Thursday, January 20, 2011

China on my mind

My godfather, after whom I was named Jonathan, was the son of a medical-doctor missionary who lived and practiced in China.  He had fond memories of his China childhood, spoke the language fluently, and had every intention of living there as an adult.  Then the Communists took power in 1949 and the very concept of Western religious influence--especially in medicine--became legally impossible.  Like many missionary kids, my godfather was never truly comfortable in USA so after getting his degree in education from Gustavus Adolphus college, set off for rural Nepal where he founded a school that exists to this day.

My siblings and I loved when my godfather came to visit for two reasons--he always brought along world-class pictures--shot with a Rolleiflex--of beautiful places like the Himalayan foothills which he loved to show to my photobug dad (we got to watch too) and he was an especially good narrator of stories from places so very far from our southwestern Minnesota home.  And since this was the era of the Cold War and the related fears of the Chinese Communist menace, we would encourage him to tell of his childhood in China.

Of course, some of my godfather's stories of China revolved around his disappointment of being banned from returning.  Some involved his concern for the fate of those people guilty of consorting with western missionaries.  But mostly he would talk about China as a sleeping giant.  In his view, China was a land of highly intelligent and hard-working people who had been misruled for centuries--and that was even before the colonialists came to rob, steal, and deal drugs.  "Someday," he would say earnestly, "China will be a great nation.  You watch!"

So I have been watching China for a long time.  I have watched the missionary kids like Henry Luce slander her.  I have heard the official horror over her nuclear programs, her support for the enemies of USA in Korea and Vietnam, and more recently her population-control policies, and even how she manages her currency.  But through it all, I have hoped for a better life for the Chinese people because if my godfather was right, and he usually was, there are probably no people who deserve a better fate than what history has dealt them than they.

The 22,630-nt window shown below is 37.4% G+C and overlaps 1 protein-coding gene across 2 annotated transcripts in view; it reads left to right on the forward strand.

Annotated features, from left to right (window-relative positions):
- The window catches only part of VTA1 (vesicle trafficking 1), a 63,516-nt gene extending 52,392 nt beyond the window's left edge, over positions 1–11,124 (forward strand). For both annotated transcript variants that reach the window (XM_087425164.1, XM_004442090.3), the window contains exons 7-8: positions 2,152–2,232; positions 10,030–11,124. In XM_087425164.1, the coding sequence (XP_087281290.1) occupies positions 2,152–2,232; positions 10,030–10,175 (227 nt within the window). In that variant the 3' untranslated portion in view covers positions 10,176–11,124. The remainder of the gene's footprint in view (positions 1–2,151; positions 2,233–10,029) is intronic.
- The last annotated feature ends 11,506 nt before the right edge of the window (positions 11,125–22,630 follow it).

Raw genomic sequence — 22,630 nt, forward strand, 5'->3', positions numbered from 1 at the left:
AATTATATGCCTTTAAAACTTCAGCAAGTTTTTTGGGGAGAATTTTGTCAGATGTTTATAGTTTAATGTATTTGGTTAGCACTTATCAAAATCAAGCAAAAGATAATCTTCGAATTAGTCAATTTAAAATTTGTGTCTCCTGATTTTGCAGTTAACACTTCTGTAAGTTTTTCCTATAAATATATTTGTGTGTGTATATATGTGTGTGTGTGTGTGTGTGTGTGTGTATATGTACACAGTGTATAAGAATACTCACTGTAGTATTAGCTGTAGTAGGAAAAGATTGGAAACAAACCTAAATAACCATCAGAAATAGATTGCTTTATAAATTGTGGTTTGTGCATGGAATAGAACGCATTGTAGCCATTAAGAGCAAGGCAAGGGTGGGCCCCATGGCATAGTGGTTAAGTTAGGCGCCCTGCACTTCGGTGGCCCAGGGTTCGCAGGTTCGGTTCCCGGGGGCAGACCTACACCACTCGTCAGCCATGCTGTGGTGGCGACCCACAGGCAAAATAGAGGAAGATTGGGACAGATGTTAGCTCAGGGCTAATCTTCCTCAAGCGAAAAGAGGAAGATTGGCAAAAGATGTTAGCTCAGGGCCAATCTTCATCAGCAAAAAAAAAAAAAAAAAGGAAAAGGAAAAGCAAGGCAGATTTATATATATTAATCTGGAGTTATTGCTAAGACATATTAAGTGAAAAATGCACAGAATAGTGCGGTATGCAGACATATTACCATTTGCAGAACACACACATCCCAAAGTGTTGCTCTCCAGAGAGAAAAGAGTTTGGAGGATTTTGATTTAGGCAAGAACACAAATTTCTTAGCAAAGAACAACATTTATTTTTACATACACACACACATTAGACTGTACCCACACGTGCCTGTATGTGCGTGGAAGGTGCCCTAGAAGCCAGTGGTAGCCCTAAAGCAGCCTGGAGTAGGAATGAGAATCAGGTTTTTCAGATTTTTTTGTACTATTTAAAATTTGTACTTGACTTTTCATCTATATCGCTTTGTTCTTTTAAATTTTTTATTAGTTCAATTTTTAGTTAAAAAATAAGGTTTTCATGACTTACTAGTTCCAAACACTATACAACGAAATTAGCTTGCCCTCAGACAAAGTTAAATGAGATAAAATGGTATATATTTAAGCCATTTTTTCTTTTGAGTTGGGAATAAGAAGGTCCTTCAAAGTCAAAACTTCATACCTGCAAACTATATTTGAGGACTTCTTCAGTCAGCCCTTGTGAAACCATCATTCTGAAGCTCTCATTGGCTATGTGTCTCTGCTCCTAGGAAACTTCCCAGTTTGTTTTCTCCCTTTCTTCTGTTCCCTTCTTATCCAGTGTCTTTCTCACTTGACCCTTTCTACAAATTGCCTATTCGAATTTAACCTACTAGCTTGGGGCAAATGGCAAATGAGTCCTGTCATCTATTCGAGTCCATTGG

So lately, I have watched in fascination as China has tried to achieve prosperity through a strategy of "screwdriver" industrialization.  I hope she knows what she is doing because this strategy carries a very high risk of ultimate failure.  Veblen used to write about the advantages of coming to industrialization second--citing USA and Germany as examples.  But what happens when you come to industrialization 12th, or whatever?  What happens when you suddenly need to consume huge amounts of carbon energy in an era of peak oil and climate change?  What happens if the already industrialized nations don't want to let you into their club? What happens when you discover you have exploited the industry of your children only to find that hot-money capitalism will be happy to go somewhere else?  What happens when you finally get rich enough to afford an upscale diet when the global population threatens to breach the 7 billion mark and farmland is finite?

But right now, China looks like a giant that has awakened.  She has gleaming new cities and railroads and infrastructure.  She runs a huge trade surplus.  She is the biggest creditor nation--and a lot of that debt is owed by American citizens.  It is hard to top Mike Lukovich's view of the new China.

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